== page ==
Healthy year alert: 8 keys to success in 2018 and beyond

National Women's Health Week is the perfect excuse to get on top of your health, in and out of the bedroom.

By Afshan Mizrahi.

Between balancing responsibilities and making summer plans, things can get a little chaotic this time of year. For me, National Women’s Health Week (May 8-14 this year) is great motivation to make sure I have my sh*t together despite the chaos. Luckily, there are a few things we can all do that are really important and not that time consuming (even for the average lazy person like myself). So you don’t have to add worrying about whether or not you’re living healthy to your list of duties.

1. Get an annual well-woman visit

That’s right, get on it! Did you know that well-woman visits are considered a preventive service in insurance world and the real world? That means they are covered under—you guessed it—the Affordable Care Act (ACA, a.k.a. ObamaCare). Be sure to check out Care Women Deserve for more information on preventative services covered by your insurance without a co-pay. Depending on what you and your provider decide is important, your well-woman exam can cover different screenings for alcohol misuse, blood pressure, cholesterol, depression, HIV, and other sexually transmitted infections (STIs, a.k.a. STDs). Communication is key when it comes to these visits, so don’t spare the dirty details.

If you’re anything like me, you might find it hard to remember something that takes place only once a year. I’m super paranoid about missing my appointment, so I always use Bedsider’s appointment reminders.

2. Drink in moderation

I know that there’s always a reason to celebrate and get LIT, but keep it to a minimum. A little buzz can go a long way.

Pro-tip: Limiting yourself to one or two drinks when you’re partying lets you have fun without losing control or risking a hangover in the morning.

3. Choose the right birth control

Birth control can help with many things in addition to preventing pregnancy. For me, the pill helped with cramping during Aunt Flo’s visits and I didn’t experience any negative side effects. Every person’s body is different and each body’s reaction to a method can be different, so make sure you’re using a method that works well with your body and meets your needs.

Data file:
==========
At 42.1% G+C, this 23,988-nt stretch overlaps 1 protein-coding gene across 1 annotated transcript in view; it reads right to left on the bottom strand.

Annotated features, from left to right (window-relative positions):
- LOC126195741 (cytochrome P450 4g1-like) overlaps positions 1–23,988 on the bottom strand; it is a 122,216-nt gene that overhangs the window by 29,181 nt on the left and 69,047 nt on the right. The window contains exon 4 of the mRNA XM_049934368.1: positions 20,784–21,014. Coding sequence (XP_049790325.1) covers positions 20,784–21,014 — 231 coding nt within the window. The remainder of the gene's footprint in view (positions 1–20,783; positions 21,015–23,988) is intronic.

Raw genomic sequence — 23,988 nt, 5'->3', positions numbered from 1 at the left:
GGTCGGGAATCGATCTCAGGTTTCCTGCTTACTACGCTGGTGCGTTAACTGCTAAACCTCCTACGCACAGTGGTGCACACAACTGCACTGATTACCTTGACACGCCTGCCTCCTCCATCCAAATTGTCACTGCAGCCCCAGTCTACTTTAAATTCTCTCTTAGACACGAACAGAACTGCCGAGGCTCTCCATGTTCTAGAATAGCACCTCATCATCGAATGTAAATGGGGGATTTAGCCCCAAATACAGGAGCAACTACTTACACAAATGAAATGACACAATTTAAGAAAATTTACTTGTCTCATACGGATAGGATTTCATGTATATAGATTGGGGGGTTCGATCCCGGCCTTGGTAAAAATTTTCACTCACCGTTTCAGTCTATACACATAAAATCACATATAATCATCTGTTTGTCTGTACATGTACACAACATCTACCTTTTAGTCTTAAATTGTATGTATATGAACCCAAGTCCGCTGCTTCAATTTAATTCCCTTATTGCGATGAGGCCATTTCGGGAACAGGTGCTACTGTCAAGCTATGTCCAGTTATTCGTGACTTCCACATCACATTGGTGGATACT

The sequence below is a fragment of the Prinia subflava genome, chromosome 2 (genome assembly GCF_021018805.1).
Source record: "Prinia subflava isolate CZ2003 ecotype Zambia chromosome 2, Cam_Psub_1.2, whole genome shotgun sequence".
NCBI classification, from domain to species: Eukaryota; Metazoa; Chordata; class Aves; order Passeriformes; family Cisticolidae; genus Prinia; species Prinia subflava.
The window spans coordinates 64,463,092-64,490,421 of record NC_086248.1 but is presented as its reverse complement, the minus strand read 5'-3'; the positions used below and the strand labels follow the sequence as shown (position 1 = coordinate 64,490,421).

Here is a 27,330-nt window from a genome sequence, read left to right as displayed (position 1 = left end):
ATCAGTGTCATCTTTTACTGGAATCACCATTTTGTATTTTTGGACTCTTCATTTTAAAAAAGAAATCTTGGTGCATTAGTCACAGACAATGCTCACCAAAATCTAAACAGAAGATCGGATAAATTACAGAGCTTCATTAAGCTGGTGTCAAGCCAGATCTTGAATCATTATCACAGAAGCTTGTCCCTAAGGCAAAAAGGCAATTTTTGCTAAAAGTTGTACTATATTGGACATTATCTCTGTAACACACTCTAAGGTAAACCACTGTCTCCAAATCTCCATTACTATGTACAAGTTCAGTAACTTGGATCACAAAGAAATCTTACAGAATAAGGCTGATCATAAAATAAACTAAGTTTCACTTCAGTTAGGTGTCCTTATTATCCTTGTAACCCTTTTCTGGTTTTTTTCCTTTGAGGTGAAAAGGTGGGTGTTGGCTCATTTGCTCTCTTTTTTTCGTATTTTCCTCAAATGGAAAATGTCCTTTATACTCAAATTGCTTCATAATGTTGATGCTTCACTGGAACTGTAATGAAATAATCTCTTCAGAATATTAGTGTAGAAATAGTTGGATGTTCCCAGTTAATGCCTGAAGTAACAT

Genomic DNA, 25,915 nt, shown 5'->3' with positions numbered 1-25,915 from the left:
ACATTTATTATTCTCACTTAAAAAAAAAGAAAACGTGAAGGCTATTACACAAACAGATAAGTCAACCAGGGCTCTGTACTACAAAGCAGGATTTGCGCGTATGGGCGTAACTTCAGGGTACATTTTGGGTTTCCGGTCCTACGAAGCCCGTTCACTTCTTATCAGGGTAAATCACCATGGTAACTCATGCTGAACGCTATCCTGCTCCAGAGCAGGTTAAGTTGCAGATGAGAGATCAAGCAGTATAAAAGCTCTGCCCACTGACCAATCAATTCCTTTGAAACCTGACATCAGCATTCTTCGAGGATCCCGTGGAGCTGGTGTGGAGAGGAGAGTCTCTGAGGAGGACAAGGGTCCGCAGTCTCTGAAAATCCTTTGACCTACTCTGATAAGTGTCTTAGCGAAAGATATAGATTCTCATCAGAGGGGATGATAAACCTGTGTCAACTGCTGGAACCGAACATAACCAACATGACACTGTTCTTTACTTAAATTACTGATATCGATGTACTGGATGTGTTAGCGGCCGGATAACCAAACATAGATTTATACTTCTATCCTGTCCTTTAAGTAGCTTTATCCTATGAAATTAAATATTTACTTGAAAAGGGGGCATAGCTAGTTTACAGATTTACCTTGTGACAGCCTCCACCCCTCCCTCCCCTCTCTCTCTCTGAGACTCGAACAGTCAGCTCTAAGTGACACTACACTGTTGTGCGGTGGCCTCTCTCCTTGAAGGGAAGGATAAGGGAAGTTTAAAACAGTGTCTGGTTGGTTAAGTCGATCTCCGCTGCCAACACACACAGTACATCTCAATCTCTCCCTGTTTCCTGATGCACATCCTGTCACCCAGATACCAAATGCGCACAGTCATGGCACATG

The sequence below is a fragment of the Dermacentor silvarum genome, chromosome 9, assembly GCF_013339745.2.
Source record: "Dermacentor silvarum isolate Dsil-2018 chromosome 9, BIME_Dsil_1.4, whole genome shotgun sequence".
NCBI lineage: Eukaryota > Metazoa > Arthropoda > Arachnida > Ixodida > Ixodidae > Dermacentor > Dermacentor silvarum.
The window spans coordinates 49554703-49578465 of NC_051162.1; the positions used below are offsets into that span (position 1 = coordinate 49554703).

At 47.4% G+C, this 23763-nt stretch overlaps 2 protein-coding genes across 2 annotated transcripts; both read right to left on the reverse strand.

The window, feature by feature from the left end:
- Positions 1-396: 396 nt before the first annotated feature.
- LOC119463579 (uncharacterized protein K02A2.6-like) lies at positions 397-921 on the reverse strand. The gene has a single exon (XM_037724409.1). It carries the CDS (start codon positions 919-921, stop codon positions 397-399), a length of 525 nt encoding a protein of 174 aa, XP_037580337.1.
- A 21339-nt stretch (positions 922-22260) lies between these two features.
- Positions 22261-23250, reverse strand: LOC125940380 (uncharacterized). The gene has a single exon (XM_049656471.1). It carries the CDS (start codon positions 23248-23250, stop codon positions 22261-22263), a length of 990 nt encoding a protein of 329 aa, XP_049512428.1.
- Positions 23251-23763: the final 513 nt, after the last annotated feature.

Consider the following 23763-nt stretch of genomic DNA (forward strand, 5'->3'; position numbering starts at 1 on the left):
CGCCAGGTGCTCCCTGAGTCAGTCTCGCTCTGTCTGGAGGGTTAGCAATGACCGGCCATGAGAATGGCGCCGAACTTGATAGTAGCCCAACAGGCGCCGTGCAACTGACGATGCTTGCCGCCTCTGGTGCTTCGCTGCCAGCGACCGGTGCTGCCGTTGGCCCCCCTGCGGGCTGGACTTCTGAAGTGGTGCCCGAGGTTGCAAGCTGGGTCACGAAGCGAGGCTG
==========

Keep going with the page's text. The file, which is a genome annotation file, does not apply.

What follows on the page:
Worried that a method might break the bank? Keep calm. Under the ACA, all FDA-approved methodsincluding hormonal and non-hormonal IUDsthe implantthe shotthe pill, and many others should be covered.

Pro-tip: Psssst! If you want to be discreet about your health-related decisions while on your parents’ insurance, check this out.

4. Reduce your risk for STIs

We’ve all heard this one before: GET TESTED! Buuut, people may not always know when or where to get tested for STIs. Personally, I take the kill-two-birds-with-one-stone approach and ask my provider if I can also get tested during my annual well-woman visit. If you prefer your testing separately, or if you don’t have insurance, the Centers for Disease Control and Prevention (CDC) offers a tool to find out what locations offer free testing near you. The tool shows you what specific options different locations provide for getting tested for HIV and other STIs.

Remember, most birth control methods will keep you protected from pregnancy but not STIs. The good news is you can prevent STIs, including HIV, by using condoms. Experiment with textured, flavored, latex, or non-latex condoms until you find your favorite condom ever.

Pro-tip: If you’re sexually active, doubling up (using condoms with another method) is a great way to prevent pregnancy and STIs.

5. So fresh and so clean, clean

That feeling where you have to pee but you don’t have to pee? If you’ve experienced this, it could be a urinary tract infection, or UTI. That itch down south that you’re reluctant to scratch? It’s possible that’s caused by a yeast infection. The best way to steer clear of infections down there—both UTIs and yeast infections—is just not douching. Other common recommendations to stay healthy include peeing after sexchanging your underwear, and drinking real cranberry juice.

6. Breathe in, breathe out

Life is too short to spend your time stressed. I’m especially irritable when I have a lot of deadlines, so I wind down by reading books, taking baths, or singing my heart out to ‘90s throwbacks. Some people prefer to meditate, play an instrument, or work out. It’s essential to have an activity that keeps you relaxed. If your mental health is up to par, life is easier to handle and way more enjoyable.

7. A gift only you can give

You all saw this one coming… Love yourself! (And not the in the way that Justin Bieber wants you to.) There are lots of different ways to feel more comfortable in your own skin. Though it can be a process, it will bring confidence and motivation to your life however you approach it. If you’re finding yourself feeling down or dealing with an overwhelming issue, don’t be afraid to reach out to a friend or a professional.

And speaking of communication…

8. What a time to open up